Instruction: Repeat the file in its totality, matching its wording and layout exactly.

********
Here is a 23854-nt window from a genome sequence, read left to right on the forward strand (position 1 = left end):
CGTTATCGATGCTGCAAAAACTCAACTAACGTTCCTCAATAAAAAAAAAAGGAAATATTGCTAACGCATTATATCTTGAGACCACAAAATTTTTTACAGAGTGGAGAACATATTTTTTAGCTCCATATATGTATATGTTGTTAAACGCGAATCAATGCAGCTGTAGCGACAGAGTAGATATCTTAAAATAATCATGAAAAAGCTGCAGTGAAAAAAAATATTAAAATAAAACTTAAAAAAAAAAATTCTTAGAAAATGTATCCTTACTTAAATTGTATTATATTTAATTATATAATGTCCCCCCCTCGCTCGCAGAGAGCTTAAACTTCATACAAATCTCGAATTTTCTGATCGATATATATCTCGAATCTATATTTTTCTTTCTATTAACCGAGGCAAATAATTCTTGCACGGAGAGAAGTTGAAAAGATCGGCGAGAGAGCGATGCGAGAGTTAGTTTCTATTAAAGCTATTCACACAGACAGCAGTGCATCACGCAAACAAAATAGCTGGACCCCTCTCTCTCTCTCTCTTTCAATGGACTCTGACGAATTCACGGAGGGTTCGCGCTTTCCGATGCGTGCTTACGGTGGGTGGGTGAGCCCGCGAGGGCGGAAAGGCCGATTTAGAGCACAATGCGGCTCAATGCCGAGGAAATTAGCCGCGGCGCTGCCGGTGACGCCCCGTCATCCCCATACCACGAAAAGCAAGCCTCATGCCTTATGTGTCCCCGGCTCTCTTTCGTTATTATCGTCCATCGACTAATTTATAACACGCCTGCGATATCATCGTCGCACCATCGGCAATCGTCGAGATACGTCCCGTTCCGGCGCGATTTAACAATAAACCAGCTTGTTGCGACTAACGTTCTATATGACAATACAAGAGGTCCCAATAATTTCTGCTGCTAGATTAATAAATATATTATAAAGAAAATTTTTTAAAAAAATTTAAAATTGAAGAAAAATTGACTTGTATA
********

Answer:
Here is a 23854-nt window from a genome sequence, read left to right on the forward strand (position 1 = left end):
CGTTATCGATGCTGCAAAAACTCAACTAACGTTCCTCAATAAAAAAAAAAGGAAATATTGCTAACGCATTATATCTTGAGACCACAAAATTTTTTACAGAGTGGAGAACATATTTTTTAGCTCCATATATGTATATGTTGTTAAACGCGAATCAATGCAGCTGTAGCGACAGAGTAGATATCTTAAAATAATCATGAAAAAGCTGCAGTGAAAAAAAATATTAAAATAAAACTTAAAAAAAAAAATTCTTAGAAAATGTATCCTTACTTAAATTGTATTATATTTAATTATATAATGTCCCCCCCTCGCTCGCAGAGAGCTTAAACTTCATACAAATCTCGAATTTTCTGATCGATATATATCTCGAATCTATATTTTTCTTTCTATTAACCGAGGCAAATAATTCTTGCACGGAGAGAAGTTGAAAAGATCGGCGAGAGAGCGATGCGAGAGTTAGTTTCTATTAAAGCTATTCACACAGACAGCAGTGCATCACGCAAACAAAATAGCTGGACCCCTCTCTCTCTCTCTCTTTCAATGGACTCTGACGAATTCACGGAGGGTTCGCGCTTTCCGATGCGTGCTTACGGTGGGTGGGTGAGCCCGCGAGGGCGGAAAGGCCGATTTAGAGCACAATGCGGCTCAATGCCGAGGAAATTAGCCGCGGCGCTGCCGGTGACGCCCCGTCATCCCCATACCACGAAAAGCAAGCCTCATGCCTTATGTGTCCCCGGCTCTCTTTCGTTATTATCGTCCATCGACTAATTTATAACACGCCTGCGATATCATCGTCGCACCATCGGCAATCGTCGAGATACGTCCCGTTCCGGCGCGATTTAACAATAAACCAGCTTGTTGCGACTAACGTTCTATATGACAATACAAGAGGTCCCAATAATTTCTGCTGCTAGATTAATAAATATATTATAAAGAAAATTTTTTAAAAAAATTTAAAATTGAAGAAAAATTGACTTGTATA